Arlingtons is a Grade II listed building building with a fascinating past…
Educating the working classes
Originally it was the Ipswich Museum, designed by Christopher Fleury (who also designed Ipswich School in Henley Road), funded by benefactors and opened in January 1847 with the specific remit to educate the working classes in natural history.
HRH Prince Albert becomes official Patron.
In 1851 the British Association for the Advancement of Science met at Ipswich, and the Museum was inspected and greatly admired by HRH Prince Albert, who became its official Patron.
The Darwin link
The museum gained national repute under its second President (1850-61), Revd Professor John Stevens Henslow, who had been Charles Darwin’s mentor at Cambridge University. In the years leading up the publication of Darwin’s revolutionary book, The Origin of Species, in 1859, a number of natural history displays were set up to support the thesis.
Many of the honorary members who attended functions at Ipswich were at the centre of that revolution, including William Jackson Hooker, William Yarrell, William Buckland and John Gould.
A significant part of the Suffragettes Story
The first thing the two new suffrage organisations in town did when they set up in 1909 was to hire office premises. In particular, the Women’s Freedom League had an office on the corner of Arcade Street and Museum Street, which eventually became a part of Arlingtons.
During the Census Boycott of 2ndApril 1911, women would stay away from home so that their personal details could not be entered on their household Census form. This was in protest at having to pay tax while having no vote. About thirty women spent the night in the Old Museum Rooms, now Arlingtons, singing political songs, playing games and enjoying supper and breakfast together. Arlingtons also hosted ‘Release Breakfasts’ for those women who had just been released from jail.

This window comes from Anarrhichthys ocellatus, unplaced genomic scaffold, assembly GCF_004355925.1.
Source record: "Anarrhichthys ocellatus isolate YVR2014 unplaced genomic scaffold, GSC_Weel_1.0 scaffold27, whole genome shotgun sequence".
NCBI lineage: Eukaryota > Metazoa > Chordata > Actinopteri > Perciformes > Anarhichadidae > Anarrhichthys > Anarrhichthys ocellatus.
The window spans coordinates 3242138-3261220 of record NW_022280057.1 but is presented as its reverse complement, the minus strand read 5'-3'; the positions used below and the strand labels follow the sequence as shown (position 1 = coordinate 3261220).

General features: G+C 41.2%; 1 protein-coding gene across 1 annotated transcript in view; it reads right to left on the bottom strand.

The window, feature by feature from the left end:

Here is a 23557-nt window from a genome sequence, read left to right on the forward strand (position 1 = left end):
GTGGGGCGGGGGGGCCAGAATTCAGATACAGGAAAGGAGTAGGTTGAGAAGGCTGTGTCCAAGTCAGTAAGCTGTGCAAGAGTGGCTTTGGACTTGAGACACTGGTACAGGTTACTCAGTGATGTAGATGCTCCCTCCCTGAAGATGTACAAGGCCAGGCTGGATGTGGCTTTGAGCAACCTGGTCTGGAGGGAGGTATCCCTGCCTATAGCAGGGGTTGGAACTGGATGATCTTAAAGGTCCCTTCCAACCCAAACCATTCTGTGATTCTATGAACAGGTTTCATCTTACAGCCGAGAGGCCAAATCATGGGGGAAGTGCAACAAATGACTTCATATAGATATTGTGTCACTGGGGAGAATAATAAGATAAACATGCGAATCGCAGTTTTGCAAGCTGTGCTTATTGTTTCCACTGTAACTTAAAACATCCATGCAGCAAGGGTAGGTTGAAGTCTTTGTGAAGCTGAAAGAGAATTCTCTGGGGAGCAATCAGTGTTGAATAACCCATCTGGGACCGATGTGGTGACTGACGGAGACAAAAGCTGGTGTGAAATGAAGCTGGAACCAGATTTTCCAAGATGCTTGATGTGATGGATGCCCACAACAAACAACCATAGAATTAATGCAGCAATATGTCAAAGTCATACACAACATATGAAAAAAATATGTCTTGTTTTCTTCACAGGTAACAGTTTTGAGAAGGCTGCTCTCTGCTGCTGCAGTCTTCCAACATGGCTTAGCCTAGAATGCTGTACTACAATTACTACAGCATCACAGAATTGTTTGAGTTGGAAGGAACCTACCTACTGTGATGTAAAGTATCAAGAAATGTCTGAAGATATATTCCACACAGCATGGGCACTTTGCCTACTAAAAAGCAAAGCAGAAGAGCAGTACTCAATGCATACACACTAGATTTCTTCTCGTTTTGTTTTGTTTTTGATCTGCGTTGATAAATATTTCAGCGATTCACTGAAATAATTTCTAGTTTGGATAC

Ipswich School of Dancing
At the Arlington Ballroom hundreds of young people learnt to ballroom dance – this was a ‘must’ for all young people as this was how thousands met their husband or wife to be. As well as lessons there were many dancing competitions and the school won many trophies in national ballroom dancing events.
Ipswich School of Dancing teacher Rosemary Watson said “Olga Wilmot took over The Arlington Ballroom in Museum Street around 1948. It was then a popular venue with American Servicemen and the locals. Olga operated from there until the business moved to Bond Street in 1991.
Now a leading Ipswich venue
Following an extensive refurbishment, Arlingtons reopened in November 2018 as a café, bar and restaurant, a great place for coffee, an intimate meal or socialising with friends.
Our new small plates menu is designed for sociable eating in a convivial setting where diners can savour a wide variety of tastes and share dishes between them.
We aspire to become the leading events space for local musicians and artists and look forward to showcasing their talents going forward – keep an eye out for our forthcoming events page.
Thank you for taking an interest in Arlingtons. We are open from 8am to 11pm every day – a warm welcome awaits.